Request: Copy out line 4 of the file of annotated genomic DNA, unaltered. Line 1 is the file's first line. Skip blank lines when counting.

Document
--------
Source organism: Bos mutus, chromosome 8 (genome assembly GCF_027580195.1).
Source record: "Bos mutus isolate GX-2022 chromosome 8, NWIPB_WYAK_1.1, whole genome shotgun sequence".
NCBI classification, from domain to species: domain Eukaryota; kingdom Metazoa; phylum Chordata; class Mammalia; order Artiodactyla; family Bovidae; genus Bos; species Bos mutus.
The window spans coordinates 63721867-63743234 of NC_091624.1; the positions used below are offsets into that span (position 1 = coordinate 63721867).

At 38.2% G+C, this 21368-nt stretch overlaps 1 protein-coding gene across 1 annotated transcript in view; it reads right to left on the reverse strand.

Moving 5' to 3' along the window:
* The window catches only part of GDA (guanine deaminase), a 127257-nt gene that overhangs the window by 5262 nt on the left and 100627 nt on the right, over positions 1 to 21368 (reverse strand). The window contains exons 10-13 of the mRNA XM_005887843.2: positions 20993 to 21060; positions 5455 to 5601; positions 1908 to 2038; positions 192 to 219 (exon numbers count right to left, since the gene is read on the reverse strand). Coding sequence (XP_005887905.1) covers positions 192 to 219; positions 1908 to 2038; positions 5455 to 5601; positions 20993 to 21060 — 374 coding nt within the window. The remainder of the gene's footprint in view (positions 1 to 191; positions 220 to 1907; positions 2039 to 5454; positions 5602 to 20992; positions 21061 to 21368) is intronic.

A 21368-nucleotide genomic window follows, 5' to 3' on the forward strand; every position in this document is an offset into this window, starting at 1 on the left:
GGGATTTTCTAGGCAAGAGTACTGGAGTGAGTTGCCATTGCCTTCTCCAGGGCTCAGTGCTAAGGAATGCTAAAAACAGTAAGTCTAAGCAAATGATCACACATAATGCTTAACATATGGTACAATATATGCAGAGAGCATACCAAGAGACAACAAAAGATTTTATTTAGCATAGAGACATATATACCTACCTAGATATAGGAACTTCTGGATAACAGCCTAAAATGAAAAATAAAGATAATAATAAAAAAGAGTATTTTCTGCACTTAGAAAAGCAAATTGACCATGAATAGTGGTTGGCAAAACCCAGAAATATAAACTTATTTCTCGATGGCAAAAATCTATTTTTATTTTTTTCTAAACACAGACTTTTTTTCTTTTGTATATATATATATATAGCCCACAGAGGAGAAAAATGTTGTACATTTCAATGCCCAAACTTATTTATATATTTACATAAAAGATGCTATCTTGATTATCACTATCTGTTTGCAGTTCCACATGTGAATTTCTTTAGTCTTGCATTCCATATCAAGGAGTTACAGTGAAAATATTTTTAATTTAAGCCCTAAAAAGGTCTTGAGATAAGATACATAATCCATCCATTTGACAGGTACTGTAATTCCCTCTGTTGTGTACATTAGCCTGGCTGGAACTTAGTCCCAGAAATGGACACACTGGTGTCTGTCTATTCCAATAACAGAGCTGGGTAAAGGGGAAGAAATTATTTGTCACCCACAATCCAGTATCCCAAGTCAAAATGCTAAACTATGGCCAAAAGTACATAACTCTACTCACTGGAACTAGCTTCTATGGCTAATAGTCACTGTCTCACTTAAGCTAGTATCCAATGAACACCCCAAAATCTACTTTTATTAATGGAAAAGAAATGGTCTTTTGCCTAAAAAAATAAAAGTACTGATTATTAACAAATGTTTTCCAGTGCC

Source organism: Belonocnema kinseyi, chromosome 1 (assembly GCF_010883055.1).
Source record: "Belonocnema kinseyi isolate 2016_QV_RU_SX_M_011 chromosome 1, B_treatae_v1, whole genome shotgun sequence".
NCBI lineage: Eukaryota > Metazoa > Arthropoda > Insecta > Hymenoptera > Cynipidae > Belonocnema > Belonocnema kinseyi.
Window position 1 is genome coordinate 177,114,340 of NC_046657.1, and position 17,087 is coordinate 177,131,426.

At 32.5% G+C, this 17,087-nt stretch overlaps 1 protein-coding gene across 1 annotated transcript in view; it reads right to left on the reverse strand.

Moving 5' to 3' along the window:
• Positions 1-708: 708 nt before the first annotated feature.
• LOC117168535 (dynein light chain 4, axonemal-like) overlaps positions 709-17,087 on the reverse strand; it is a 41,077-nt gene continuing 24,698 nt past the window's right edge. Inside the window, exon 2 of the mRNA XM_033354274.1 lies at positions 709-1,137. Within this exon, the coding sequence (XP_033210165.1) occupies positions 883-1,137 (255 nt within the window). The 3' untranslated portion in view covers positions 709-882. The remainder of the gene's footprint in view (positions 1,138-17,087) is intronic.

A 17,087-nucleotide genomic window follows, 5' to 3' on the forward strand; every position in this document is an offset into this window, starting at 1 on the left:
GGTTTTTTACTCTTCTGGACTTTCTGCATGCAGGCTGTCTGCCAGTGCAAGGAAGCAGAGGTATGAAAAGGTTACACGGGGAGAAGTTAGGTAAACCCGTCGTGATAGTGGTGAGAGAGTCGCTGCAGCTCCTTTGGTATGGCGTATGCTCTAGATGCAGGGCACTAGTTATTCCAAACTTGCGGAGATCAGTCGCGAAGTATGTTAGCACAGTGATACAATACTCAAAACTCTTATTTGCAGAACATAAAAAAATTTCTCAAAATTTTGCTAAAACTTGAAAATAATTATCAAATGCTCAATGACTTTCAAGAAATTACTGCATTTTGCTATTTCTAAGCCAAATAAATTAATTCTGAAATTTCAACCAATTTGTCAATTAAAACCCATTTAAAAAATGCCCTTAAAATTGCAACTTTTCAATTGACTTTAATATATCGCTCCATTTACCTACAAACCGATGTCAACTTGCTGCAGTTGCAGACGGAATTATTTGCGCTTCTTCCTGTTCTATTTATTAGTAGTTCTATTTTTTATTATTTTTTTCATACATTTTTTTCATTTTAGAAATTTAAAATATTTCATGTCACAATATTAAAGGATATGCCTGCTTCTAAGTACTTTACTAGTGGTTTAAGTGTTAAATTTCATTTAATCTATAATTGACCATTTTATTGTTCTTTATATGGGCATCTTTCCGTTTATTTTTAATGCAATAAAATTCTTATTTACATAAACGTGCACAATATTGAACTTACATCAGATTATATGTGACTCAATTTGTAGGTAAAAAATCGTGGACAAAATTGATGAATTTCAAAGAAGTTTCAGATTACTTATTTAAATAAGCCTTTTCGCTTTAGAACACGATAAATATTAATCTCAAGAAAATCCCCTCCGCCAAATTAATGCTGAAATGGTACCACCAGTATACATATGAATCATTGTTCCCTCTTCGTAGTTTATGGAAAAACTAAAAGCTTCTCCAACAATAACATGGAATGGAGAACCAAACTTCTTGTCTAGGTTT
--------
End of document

The window spans coordinates 63721867-63743234 of NC_091624.1; the positions used below are offsets into that span (position 1 = coordinate 63721867).